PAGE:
Homosexuality and Freedom of Choice Part II

It has been almost two years since my last blog post. At the time, the US Supreme Court was about to hand down their landmark ruling on DOMA in U.S. v. Windsor; thereby invalidating federal discrimination against homosexuals. Back then I wrote a blog post on how Christians needed to embrace a tolerant view of the legality of homosexuality. However, I also encouraged Christians to stick to their beliefs while simultaneously loving their gay and lesbian brothers and sisters. In other words, legislating morality by force is a repeated historical blunder and also you can disagree with someone while still loving them.

Flash forward to today. Laws against homosexuality are back in the news. The US Supreme Court decision on Obergefell v. Hodges will likely be handed down within the next few weeks. Based upon Virginia v. Loving, Romer v. Evans, and the aforesaid U.S. v. Windsor, the SCOTUS will find that state sexual orientation discrimination is also unconstitutional. A ruling based on these decisions will likely create a new protected class of citizens based on sexual orientation (though Justice Roberts floated the idea at oral argument that this may actually be a form of gender discrimination, thereby alleviating the need to create a new protected class…Justice Roberts has been known to split the proverbial baby before…). In either case, it appears that states will likely be estopped from banning gay marriage. In my opinion this is the correct legal decision.

However, this is not why I am writing this article now. The country has yet to answer the difficult decision as to whether private discrimination of homosexual is constitutional. This issue of course was brought to Facebook level fervor with the recent Indiana Religious Freedom Restoration Act. The headlines we are constantly sold are that Christians wish to return to the pre-1964 South that refused to sell hamburgers and shakes to blacks; only now flavor of the discrimination month consists of homosexuals. (Is it relevant that the famous 1960 Walgreens sit-in was actually in response to government Jim Crow laws and not restaurant owners who stupidly refused business?)    Beyond the fact the Religious Freedom Restoration Act is actually based on a federal law passed by Bill Clinton (and has been on the books in most states for over two decades, including Pennsylvania, with little incident); should it be legal for a Christian to refuse service to a gay couple on the basis of religious objections?

The State of New Mexico made an emphatic “no” when a Christian photographer refused to photograph a gay couple’s wedding. The State fined the Christian photographer and declared that we “are compelled by law to compromise the very religious beliefs that inspire their lives…it is the price of citizenship.” The U.S. Supreme Court declined to hear the Christian photographer’s case. More recently, and perhaps famously, there have been multiple bakeries who refused to bake a cake for a gay wedding ceremony. Never mind that the plaintiffs in these cases were seeking to make a point rather than truly lacking options. Also never mind the fact that it makes all the sense in the world to force someone who doesn’t want to serve you to be instrumental in the supposed “happiest day of your life”.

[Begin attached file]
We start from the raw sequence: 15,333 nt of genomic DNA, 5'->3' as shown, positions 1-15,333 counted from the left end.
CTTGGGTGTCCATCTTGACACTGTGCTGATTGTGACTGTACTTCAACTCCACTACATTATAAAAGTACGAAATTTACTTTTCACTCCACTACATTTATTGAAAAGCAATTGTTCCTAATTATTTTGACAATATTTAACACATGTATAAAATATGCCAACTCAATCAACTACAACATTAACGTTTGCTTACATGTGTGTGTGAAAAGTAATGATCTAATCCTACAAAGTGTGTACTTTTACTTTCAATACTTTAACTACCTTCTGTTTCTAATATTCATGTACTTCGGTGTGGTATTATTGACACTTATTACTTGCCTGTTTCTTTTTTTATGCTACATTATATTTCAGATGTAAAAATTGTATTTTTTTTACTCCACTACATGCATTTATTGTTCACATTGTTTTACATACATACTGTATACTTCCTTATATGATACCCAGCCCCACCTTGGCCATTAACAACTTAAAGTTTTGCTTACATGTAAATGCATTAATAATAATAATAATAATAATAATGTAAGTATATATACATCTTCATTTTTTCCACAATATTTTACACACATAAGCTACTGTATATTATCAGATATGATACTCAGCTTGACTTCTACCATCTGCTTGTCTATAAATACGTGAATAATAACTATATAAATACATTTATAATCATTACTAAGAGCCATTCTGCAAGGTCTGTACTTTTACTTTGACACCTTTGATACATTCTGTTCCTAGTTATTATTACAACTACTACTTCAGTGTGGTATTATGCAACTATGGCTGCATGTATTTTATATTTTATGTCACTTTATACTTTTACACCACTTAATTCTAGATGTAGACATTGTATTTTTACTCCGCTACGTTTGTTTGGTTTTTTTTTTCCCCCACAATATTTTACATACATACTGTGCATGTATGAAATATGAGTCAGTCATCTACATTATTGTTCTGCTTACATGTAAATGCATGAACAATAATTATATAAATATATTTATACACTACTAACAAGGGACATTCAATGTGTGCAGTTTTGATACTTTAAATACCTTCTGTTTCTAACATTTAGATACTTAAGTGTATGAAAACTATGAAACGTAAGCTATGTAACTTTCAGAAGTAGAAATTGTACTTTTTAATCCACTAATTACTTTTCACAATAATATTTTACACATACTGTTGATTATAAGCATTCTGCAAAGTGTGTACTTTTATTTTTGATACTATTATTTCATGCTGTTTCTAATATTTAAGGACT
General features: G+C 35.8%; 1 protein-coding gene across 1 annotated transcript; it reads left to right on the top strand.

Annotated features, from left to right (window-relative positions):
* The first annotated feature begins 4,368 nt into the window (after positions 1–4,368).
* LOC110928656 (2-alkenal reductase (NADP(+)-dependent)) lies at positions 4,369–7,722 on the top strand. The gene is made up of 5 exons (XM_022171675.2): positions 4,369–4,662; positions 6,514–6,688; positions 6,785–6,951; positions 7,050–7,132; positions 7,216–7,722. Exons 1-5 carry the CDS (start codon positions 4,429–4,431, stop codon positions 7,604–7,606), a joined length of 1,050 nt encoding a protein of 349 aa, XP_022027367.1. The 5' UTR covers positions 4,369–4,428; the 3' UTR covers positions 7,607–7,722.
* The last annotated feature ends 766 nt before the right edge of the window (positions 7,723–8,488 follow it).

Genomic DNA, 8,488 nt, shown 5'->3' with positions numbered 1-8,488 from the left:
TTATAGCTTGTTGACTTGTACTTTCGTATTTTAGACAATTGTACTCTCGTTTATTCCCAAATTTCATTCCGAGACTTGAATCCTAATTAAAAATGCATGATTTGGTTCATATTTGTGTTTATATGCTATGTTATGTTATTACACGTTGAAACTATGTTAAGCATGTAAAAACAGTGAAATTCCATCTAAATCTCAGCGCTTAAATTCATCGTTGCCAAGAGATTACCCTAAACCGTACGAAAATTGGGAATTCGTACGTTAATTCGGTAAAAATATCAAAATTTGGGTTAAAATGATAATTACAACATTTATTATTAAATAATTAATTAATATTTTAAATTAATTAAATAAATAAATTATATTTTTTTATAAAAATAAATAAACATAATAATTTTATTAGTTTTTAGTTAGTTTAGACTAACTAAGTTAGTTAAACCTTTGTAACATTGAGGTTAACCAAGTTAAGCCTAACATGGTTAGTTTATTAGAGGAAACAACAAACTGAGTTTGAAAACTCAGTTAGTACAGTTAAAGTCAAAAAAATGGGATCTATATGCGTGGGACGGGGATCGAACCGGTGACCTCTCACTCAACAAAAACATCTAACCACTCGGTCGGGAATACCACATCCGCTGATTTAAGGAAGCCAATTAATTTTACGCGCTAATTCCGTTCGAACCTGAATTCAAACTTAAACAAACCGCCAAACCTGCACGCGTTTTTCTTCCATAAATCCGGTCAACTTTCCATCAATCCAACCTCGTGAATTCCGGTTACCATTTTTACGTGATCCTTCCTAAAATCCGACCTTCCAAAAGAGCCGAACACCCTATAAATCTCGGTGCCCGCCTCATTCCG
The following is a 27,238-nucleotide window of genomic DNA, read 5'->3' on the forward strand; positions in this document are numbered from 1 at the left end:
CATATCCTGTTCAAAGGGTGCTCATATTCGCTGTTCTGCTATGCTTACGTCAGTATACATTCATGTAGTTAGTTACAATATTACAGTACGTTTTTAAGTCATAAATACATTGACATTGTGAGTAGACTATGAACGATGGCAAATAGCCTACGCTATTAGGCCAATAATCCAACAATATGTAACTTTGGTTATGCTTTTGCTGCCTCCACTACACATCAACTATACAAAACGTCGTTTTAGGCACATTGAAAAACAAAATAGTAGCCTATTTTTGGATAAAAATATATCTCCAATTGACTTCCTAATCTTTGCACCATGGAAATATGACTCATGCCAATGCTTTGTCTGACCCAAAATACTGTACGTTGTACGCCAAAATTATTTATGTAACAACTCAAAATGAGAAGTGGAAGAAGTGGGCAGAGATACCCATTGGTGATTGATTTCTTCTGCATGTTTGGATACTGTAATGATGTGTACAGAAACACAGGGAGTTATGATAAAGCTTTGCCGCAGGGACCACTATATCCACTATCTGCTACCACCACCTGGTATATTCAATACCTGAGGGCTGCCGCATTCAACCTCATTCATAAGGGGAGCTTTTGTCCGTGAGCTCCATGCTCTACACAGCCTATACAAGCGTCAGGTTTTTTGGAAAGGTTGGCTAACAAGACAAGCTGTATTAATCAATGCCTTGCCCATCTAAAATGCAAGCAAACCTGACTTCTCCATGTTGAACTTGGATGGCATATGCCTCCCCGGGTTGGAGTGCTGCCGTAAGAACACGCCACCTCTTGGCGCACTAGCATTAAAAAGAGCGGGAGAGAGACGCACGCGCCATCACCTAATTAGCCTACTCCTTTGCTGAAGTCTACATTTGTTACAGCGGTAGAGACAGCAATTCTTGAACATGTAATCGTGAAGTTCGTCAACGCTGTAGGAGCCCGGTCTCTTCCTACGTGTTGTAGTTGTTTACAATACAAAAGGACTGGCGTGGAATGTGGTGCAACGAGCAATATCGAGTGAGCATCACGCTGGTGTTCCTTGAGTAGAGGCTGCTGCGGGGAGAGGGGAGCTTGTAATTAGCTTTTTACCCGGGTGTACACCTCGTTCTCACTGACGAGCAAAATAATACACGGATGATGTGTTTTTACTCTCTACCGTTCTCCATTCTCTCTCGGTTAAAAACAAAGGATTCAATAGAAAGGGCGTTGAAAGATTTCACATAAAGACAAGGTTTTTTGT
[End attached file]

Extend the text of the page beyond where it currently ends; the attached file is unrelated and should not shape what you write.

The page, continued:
Patrick Stewart and his friend Sir Ian McKellen

Patrick Stewart and his friend Sir Ian McKellen

Despite all of this, while 6 out of 10 Americans support an individual’s right to gay marriage, 85% also believe that “Christian Photographers have the right to turn down same-sex wedding jobs”. So what are pro-gay rights activists missing that allows for this seemingly counter-duplicitous result? How can individuals both be supportive of gay rights but also for that of the baker who refuses service based on conscientious objections (See Sir Patrick Stewart explains his reasoning)? In the same way that the Christian Photographer or Christian Baker may not interfere with the social contract of marriage between two consenting adults; a gay couple may not seek to force a contract with a non-consenting adult. To put it another way, while it is not the Christian’s business to stop a gay couple from marrying; it is also not the gay couple’s business to force a Christian into their service. Indeed it is the business solely of the Christian proprietor, both literally and figuratively. The same right for a gay couple to live their life in their own designated way should also protect the same for the Christian. Freedom means the ability to live your life in the way that you see fit, as long as you do not infringe on someone else’s same right.

In sum, I’d like to offer this rebuttal to the New Mexico Supreme Court:

Let us never believe that the freedom of religion imposes on any of us some responsibility to run from our convictions – let us instead respect one another’s faith. – President William Jefferson Clinton, November 16, 1993. 

Freedom of Religion is the freedom of conscience to live our lives in the way we determine. Without Freedom of Religion we have no “pursuit of happiness” famously seared into the American psyche. Freedom of Religion is the first protected right within the first amendment. Therefore, the freedom of religion is also the first protected right in all of the Bill of Rights. Without the freedom of conscience, the “why” we live; the rights to speech, assembly, and all other rights have no meaning. As the gay rights movement knew just a few years ago, the right to live your life in the manner you choose is of the utmost importance.


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